You’ve been on the hunt, and finally found it: the apartment of your dreams! Only one small catch; it’s more than you want to spend and now you need a roommate. ARGH!!! What can you do to ensure you don’t end up with a CRAZY roommate?
First, there are some important things to consider:
- How many roommates do you need to make the rent?
- Will each roommate have their own bedroom/bathroom? Or will you all have to share?
- What are the duties (cleaning, cooking, etc.) you will expect from your roommate? And how will you divide these responsibilities?
- How will the common areas of the house be shared?
- How will rent be paid? Will your roommate pay you or pay the landlord directly?
- How will you set up the rental agreement with the landlord? Will you both be on the lease, or are you going to sub-let to your roommate?
Once you’ve considered all of this, and you’ve decided on how you want to work with a roommate, it’s time to find the right one. Consider working with a property management company that can help with screening and your selections, or consider these questions you should ask a potential roommate.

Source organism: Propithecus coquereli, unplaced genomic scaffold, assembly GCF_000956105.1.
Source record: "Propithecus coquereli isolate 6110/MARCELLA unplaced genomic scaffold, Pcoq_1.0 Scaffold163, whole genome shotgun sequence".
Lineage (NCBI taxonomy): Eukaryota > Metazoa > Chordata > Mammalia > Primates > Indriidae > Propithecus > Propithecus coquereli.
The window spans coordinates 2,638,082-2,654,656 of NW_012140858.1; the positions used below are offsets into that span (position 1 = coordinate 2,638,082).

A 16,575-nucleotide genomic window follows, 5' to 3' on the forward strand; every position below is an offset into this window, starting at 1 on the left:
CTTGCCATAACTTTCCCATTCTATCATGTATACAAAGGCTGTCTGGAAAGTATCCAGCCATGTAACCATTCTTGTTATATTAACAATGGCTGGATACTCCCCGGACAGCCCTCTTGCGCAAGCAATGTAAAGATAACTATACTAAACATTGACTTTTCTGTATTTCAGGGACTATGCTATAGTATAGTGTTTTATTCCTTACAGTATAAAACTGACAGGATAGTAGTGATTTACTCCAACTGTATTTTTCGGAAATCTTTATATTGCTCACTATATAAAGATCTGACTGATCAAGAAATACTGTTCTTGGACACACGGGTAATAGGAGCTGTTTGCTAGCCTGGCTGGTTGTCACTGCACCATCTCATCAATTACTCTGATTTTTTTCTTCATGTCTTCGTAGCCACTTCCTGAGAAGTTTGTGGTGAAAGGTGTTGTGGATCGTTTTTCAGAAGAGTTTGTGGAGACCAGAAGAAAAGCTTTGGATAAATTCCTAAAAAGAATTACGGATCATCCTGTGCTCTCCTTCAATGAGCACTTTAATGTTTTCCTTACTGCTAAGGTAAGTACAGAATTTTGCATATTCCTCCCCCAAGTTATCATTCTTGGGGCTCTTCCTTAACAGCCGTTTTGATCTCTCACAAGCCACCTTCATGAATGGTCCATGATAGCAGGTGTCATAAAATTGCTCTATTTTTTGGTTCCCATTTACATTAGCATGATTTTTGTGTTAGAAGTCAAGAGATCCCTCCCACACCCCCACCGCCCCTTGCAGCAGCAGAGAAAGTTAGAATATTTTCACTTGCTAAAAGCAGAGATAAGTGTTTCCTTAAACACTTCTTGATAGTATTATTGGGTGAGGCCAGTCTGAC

- Ask where they work, and how long they have been there. If a potential roommate has not been at a job very long, or has had numerous jobs in a short span of time, that could be a red flag. You will have more success choosing a roommate with a stable job, and who seems financially stable. You might also ask how long of a rental term they are looking for as well.
- Ask about their typical day. This will give you insight into their personality, their schedule, and even into some of their habits. This can be particularly important if you are a night owl and your potential roommate is an early morning person.
- Ask them how they feel about other concerns as well: pets, smoking, drinking, etc. Though this may seem like an awkward, uncomfortable question it is a must. You want to find a roommate that is compatible with you. For instance, if you have a dog, it can be a problem if a potential roommate has an allergy. (These things may also be specified on your lease as well.)
- Ask about their housekeeping habits. Someone who is a compulsive cleaner will not find a happy environment with someone who is not. This also opens up a great opportunity to discuss the breakdown of responsibilities and expectations you have.
Finally, one thing you should consider is a possible trial period. This is a great way to have a pre-established amount of time to see how it works and give both of you an out if it does not. Because, even after a conversation and many questions, you will find that you still have to be willing to compromise and work together to make everything work out right.
Ingrid Peterson is a freelance blogger for Real Property Management East Valley, an East Valley property management company.